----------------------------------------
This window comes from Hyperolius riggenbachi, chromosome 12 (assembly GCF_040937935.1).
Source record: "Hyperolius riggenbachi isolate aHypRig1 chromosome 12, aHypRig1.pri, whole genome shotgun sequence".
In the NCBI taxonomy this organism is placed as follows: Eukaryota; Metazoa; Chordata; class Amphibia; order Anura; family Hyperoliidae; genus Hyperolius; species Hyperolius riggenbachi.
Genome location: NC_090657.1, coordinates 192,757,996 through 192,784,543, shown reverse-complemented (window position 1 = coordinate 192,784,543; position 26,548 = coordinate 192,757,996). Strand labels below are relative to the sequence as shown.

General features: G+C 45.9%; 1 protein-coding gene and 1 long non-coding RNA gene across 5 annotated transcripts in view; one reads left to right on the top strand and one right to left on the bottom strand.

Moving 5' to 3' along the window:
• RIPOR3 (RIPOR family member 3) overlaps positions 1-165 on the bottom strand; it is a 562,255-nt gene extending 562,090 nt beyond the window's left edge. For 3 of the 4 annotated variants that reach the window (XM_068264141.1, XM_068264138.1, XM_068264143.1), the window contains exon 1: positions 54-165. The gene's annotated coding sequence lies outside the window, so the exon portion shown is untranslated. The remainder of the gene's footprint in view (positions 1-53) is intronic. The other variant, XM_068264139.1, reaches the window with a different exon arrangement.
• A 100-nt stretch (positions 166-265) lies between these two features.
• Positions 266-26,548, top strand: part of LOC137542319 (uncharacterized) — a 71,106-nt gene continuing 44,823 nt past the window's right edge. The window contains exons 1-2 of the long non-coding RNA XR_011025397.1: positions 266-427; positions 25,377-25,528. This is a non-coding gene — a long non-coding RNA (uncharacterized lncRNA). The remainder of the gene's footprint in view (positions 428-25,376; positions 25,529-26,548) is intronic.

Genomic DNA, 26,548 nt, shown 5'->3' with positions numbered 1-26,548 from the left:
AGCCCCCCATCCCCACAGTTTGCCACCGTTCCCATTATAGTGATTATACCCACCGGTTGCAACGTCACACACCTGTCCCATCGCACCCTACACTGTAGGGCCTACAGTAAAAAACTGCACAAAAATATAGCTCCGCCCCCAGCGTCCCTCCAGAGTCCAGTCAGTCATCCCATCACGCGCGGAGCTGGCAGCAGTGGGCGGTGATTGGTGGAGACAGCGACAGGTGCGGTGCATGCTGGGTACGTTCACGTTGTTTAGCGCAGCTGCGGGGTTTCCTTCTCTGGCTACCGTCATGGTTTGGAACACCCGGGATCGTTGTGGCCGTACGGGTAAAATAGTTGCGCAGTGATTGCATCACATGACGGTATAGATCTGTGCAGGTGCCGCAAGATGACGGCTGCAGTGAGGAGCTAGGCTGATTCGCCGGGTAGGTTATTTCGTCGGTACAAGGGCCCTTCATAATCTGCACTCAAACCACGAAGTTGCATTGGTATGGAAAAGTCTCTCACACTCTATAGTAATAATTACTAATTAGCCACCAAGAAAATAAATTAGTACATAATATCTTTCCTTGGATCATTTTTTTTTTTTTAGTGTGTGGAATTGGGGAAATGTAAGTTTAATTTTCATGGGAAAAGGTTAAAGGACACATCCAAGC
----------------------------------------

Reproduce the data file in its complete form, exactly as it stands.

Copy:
This window comes from Hyperolius riggenbachi, chromosome 12 (assembly GCF_040937935.1).
Source record: "Hyperolius riggenbachi isolate aHypRig1 chromosome 12, aHypRig1.pri, whole genome shotgun sequence".
In the NCBI taxonomy this organism is placed as follows: Eukaryota; Metazoa; Chordata; class Amphibia; order Anura; family Hyperoliidae; genus Hyperolius; species Hyperolius riggenbachi.
Genome location: NC_090657.1, coordinates 192,757,996 through 192,784,543, shown reverse-complemented (window position 1 = coordinate 192,784,543; position 26,548 = coordinate 192,757,996). Strand labels below are relative to the sequence as shown.

General features: G+C 45.9%; 1 protein-coding gene and 1 long non-coding RNA gene across 5 annotated transcripts in view; one reads left to right on the top strand and one right to left on the bottom strand.

Moving 5' to 3' along the window:
• RIPOR3 (RIPOR family member 3) overlaps positions 1-165 on the bottom strand; it is a 562,255-nt gene extending 562,090 nt beyond the window's left edge. For 3 of the 4 annotated variants that reach the window (XM_068264141.1, XM_068264138.1, XM_068264143.1), the window contains exon 1: positions 54-165. The gene's annotated coding sequence lies outside the window, so the exon portion shown is untranslated. The remainder of the gene's footprint in view (positions 1-53) is intronic. The other variant, XM_068264139.1, reaches the window with a different exon arrangement.
• A 100-nt stretch (positions 166-265) lies between these two features.
• Positions 266-26,548, top strand: part of LOC137542319 (uncharacterized) — a 71,106-nt gene continuing 44,823 nt past the window's right edge. The window contains exons 1-2 of the long non-coding RNA XR_011025397.1: positions 266-427; positions 25,377-25,528. This is a non-coding gene — a long non-coding RNA (uncharacterized lncRNA). The remainder of the gene's footprint in view (positions 428-25,376; positions 25,529-26,548) is intronic.

Genomic DNA, 26,548 nt, shown 5'->3' with positions numbered 1-26,548 from the left:
AGCCCCCCATCCCCACAGTTTGCCACCGTTCCCATTATAGTGATTATACCCACCGGTTGCAACGTCACACACCTGTCCCATCGCACCCTACACTGTAGGGCCTACAGTAAAAAACTGCACAAAAATATAGCTCCGCCCCCAGCGTCCCTCCAGAGTCCAGTCAGTCATCCCATCACGCGCGGAGCTGGCAGCAGTGGGCGGTGATTGGTGGAGACAGCGACAGGTGCGGTGCATGCTGGGTACGTTCACGTTGTTTAGCGCAGCTGCGGGGTTTCCTTCTCTGGCTACCGTCATGGTTTGGAACACCCGGGATCGTTGTGGCCGTACGGGTAAAATAGTTGCGCAGTGATTGCATCACATGACGGTATAGATCTGTGCAGGTGCCGCAAGATGACGGCTGCAGTGAGGAGCTAGGCTGATTCGCCGGGTAGGTTATTTCGTCGGTACAAGGGCCCTTCATAATCTGCACTCAAACCACGAAGTTGCATTGGTATGGAAAAGTCTCTCACACTCTATAGTAATAATTACTAATTAGCCACCAAGAAAATAAATTAGTACATAATATCTTTCCTTGGATCATTTTTTTTTTTTTAGTGTGTGGAATTGGGGAAATGTAAGTTTAATTTTCATGGGAAAAGGTTAAAGGACACATCCAAGC